America’s Cup teams will be dealing with unprecedented power.
Here are the hazards they’re up against. BY STEPHANIE MARTIN
If the events of last summer are any testament, then the America’s Cup sailors are going to have their hands full with san francisco Bay. Last August, as the Cup sailors competed in the AC World series, teams could be found littered across the course, many losing the battle to typical conditions near the Golden
Gate — wild, wavy and in a full ebb. And that was on the AC45s,
boats with less than half the power of the AC72s. With these bigger
and more powerful yachts, teams are dealing with a real monster.
“these are boats that aren’t that wide or that big, but have a
very powerful ‘engine,’ ” Artemis Racing’s Loick Peyron says. “to
get an idea of what I mean, it’s a bit like putting a v- 8 or v- 12 engine
on a go-kart. so it is no easy matter making use of all that power.
these machines require caution.”
downwind, similar to a hairpin turn in auto racing. As the boats
slow and bear away, the apparent wind speed increases rapidly
and the very powerful wing-sail begins pushing down under this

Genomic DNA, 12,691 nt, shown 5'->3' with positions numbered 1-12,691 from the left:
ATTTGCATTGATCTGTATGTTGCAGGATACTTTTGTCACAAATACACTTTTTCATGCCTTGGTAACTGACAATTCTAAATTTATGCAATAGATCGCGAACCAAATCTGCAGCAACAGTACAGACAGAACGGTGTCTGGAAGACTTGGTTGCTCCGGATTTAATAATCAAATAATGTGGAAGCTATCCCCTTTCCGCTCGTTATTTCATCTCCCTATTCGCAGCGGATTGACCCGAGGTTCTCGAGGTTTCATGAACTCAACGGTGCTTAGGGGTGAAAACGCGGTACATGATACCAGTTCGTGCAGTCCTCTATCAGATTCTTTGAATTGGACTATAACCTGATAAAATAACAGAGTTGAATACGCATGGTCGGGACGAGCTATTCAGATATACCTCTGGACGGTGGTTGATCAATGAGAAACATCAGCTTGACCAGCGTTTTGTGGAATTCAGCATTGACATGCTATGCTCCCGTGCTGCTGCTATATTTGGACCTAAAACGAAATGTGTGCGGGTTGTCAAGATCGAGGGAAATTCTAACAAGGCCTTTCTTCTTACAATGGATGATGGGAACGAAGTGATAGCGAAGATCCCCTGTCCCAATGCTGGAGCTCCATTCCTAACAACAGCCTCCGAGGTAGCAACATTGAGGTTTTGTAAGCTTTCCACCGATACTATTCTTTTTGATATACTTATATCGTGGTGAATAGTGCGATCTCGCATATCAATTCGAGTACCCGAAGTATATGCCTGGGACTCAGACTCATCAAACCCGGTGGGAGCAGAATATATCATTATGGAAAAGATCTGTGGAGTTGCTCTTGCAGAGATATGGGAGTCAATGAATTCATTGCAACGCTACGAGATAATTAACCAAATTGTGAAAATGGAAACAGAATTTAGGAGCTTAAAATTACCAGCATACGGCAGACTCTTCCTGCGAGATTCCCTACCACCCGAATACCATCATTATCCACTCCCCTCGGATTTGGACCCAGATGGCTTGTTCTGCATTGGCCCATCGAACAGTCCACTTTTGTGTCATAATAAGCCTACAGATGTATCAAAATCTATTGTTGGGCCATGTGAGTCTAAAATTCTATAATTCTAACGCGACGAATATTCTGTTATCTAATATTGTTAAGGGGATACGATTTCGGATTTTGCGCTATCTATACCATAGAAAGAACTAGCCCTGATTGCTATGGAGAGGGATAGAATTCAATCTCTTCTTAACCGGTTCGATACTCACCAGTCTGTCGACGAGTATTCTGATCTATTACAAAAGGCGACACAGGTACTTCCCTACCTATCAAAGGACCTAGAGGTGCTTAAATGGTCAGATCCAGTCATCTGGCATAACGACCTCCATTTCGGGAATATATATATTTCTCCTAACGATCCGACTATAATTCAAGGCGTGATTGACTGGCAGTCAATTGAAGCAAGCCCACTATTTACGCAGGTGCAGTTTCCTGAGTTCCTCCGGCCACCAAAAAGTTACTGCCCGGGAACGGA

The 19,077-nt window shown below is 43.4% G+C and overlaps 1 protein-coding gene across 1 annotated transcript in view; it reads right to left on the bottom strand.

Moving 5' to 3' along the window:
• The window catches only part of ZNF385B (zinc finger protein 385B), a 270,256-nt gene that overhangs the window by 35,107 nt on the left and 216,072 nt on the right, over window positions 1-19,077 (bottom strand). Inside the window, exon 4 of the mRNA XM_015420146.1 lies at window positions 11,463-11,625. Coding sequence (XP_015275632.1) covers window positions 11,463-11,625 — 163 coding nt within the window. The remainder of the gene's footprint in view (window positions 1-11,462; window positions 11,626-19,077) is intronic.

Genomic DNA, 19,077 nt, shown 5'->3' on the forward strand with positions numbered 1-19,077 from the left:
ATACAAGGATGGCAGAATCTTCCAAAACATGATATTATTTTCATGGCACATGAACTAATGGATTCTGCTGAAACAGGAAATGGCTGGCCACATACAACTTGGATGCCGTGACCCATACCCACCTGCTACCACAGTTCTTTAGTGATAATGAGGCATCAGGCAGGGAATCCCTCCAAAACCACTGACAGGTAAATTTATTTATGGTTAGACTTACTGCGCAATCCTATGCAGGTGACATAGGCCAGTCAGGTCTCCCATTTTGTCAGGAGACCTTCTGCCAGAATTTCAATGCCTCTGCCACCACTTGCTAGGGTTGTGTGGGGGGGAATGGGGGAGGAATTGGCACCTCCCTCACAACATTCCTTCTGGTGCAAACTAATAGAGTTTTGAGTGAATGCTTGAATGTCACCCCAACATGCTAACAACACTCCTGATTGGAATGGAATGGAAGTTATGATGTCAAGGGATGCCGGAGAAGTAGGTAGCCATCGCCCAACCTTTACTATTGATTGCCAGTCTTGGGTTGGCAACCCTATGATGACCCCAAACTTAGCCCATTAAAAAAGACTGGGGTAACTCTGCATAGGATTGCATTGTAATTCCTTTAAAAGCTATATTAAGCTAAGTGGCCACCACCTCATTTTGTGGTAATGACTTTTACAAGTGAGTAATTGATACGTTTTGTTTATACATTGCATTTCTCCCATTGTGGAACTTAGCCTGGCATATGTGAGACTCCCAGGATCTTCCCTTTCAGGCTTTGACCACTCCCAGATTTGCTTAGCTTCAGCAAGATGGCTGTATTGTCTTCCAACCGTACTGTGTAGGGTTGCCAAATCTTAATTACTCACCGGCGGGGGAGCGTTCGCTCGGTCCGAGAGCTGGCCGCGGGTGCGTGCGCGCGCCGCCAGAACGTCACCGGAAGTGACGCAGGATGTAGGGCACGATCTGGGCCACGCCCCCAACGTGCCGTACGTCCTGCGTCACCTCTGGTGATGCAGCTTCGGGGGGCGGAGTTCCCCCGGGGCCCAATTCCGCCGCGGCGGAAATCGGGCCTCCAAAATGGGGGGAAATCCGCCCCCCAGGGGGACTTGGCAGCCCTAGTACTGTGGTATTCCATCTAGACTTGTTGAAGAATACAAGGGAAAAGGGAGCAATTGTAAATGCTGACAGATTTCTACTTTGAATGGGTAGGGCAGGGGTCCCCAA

load. In an instant, the knifelike edges of the pontoons can “dig in,”
punching the bow into the water and the transom — along with the
athletes on board — up more than 40 feet into the air.
Get your own crash
• THE PLYMOUTH CAPSIZE CLUB
course through the
America’s Cup YouTube
channel, where you can
view some of the most
spectacular — and scary
— wipeouts of Cup
teams to date.
Race day two at the 2011 Plymouth America’s Cup world series saw blustery
conditions, leading to three boats in the afternoon fleet race capsizing — spectacularly. More than 1.1 million views.
• GOING, GOING, GOING … GONE
Oracle Racing CEO Russell Coutts pushes his boat to the limit and beyond in fresh
conditions on San Francisco Bay. More than 2 million views.
• ORACLE TEAM USA CAPSIZE
The team’s AC72 capsize was captured on video (pictured) during training on San
Francisco Bay last October. “We did something we had hoped we would never do,
and that’s capsize an AC72,” says skipper Jimmy Spithill. More than 165,000 views.